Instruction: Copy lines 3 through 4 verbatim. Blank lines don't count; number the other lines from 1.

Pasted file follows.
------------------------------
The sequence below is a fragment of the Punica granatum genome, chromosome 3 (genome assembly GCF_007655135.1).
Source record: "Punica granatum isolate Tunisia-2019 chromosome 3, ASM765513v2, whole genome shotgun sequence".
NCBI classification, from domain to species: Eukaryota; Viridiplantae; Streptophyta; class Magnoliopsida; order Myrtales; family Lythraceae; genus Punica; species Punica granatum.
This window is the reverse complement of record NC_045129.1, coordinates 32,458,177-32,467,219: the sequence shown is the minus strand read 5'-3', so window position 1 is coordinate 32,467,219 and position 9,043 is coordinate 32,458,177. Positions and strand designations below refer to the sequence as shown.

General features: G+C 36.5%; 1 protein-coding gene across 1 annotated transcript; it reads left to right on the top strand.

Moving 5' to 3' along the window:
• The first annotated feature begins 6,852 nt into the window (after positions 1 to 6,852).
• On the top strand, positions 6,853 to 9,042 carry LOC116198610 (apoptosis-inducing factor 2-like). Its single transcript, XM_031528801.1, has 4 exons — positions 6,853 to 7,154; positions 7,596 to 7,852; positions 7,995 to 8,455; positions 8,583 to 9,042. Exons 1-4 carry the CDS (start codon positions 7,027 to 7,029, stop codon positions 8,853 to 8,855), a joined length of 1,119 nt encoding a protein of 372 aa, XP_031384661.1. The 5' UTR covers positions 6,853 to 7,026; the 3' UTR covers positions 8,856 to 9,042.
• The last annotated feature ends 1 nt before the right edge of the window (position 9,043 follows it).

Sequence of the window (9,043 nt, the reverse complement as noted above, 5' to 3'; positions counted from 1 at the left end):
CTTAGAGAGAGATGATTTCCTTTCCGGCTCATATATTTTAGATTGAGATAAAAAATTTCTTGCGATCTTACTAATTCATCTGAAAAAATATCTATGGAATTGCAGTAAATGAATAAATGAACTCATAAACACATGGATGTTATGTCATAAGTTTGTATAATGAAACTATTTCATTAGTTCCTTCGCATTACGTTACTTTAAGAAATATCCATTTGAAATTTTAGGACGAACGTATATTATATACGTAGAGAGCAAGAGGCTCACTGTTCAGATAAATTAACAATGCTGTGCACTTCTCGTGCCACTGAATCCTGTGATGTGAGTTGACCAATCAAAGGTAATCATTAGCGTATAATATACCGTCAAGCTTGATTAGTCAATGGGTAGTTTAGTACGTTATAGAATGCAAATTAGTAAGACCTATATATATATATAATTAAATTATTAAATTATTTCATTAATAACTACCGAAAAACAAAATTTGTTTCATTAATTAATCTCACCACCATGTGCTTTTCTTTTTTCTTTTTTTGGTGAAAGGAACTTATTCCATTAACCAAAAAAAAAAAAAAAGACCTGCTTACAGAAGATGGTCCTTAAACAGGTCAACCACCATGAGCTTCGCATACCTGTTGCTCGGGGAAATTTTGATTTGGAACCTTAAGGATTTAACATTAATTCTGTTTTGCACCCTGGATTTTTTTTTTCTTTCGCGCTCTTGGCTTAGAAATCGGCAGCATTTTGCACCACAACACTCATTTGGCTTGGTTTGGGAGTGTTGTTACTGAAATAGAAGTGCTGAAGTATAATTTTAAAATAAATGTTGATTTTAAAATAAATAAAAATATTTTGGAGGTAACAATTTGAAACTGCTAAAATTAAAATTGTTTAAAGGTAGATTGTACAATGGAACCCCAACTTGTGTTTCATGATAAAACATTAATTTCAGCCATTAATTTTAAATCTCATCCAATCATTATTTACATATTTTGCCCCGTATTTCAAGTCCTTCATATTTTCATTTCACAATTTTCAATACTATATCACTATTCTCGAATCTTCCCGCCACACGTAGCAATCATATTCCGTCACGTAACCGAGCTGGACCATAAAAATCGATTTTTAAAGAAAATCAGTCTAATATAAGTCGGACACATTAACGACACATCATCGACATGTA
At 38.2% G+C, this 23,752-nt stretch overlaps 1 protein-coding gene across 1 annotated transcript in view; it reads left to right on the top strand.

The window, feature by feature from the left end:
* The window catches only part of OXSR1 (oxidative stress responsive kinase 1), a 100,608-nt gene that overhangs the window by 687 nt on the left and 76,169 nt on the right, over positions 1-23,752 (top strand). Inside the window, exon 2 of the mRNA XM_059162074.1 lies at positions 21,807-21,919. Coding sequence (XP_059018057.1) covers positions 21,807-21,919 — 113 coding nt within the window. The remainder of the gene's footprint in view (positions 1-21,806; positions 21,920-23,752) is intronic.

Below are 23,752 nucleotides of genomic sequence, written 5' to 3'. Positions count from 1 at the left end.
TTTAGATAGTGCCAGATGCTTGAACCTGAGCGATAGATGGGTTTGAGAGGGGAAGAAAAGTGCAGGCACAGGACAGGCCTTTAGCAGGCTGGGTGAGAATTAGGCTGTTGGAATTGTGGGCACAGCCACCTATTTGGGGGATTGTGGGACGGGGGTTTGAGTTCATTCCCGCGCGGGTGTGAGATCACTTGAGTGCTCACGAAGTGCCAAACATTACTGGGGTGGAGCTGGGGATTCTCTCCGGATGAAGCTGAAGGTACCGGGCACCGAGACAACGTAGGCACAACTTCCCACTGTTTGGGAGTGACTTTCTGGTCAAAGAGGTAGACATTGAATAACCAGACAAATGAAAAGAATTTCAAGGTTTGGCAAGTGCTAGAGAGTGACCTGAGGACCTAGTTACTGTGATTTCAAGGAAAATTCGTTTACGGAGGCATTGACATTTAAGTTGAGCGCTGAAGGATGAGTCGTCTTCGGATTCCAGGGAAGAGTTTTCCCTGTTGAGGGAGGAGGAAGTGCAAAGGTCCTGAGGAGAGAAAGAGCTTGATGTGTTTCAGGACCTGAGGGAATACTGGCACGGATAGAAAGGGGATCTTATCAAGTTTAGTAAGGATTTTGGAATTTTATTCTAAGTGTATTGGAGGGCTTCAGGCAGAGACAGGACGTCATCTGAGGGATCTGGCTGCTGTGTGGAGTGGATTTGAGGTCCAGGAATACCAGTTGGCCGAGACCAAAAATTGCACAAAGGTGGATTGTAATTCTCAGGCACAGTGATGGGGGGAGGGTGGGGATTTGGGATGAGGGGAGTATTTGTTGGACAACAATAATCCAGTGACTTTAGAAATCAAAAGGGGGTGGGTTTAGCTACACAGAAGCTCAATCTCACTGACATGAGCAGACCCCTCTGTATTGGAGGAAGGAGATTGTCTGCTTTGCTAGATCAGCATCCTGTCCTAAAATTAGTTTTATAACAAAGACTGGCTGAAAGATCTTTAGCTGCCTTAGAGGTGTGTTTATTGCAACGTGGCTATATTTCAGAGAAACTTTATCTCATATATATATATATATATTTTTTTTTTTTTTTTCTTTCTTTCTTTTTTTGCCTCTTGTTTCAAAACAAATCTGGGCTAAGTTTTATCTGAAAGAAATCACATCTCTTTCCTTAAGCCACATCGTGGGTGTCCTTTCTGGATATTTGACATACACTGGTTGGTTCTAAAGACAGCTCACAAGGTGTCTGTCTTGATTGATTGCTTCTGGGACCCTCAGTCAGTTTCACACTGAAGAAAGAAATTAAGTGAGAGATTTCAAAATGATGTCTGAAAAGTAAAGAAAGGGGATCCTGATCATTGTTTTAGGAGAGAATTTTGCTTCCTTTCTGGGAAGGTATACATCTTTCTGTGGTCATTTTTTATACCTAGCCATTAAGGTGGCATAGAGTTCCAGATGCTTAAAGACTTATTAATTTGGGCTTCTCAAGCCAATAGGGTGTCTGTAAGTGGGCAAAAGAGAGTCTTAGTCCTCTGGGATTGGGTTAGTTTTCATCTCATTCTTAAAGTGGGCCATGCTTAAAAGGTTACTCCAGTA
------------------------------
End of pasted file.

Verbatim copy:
NCBI classification, from domain to species: Eukaryota; Viridiplantae; Streptophyta; class Magnoliopsida; order Myrtales; family Lythraceae; genus Punica; species Punica granatum.
This window is the reverse complement of record NC_045129.1, coordinates 32,458,177-32,467,219: the sequence shown is the minus strand read 5'-3', so window position 1 is coordinate 32,467,219 and position 9,043 is coordinate 32,458,177. Positions and strand designations below refer to the sequence as shown.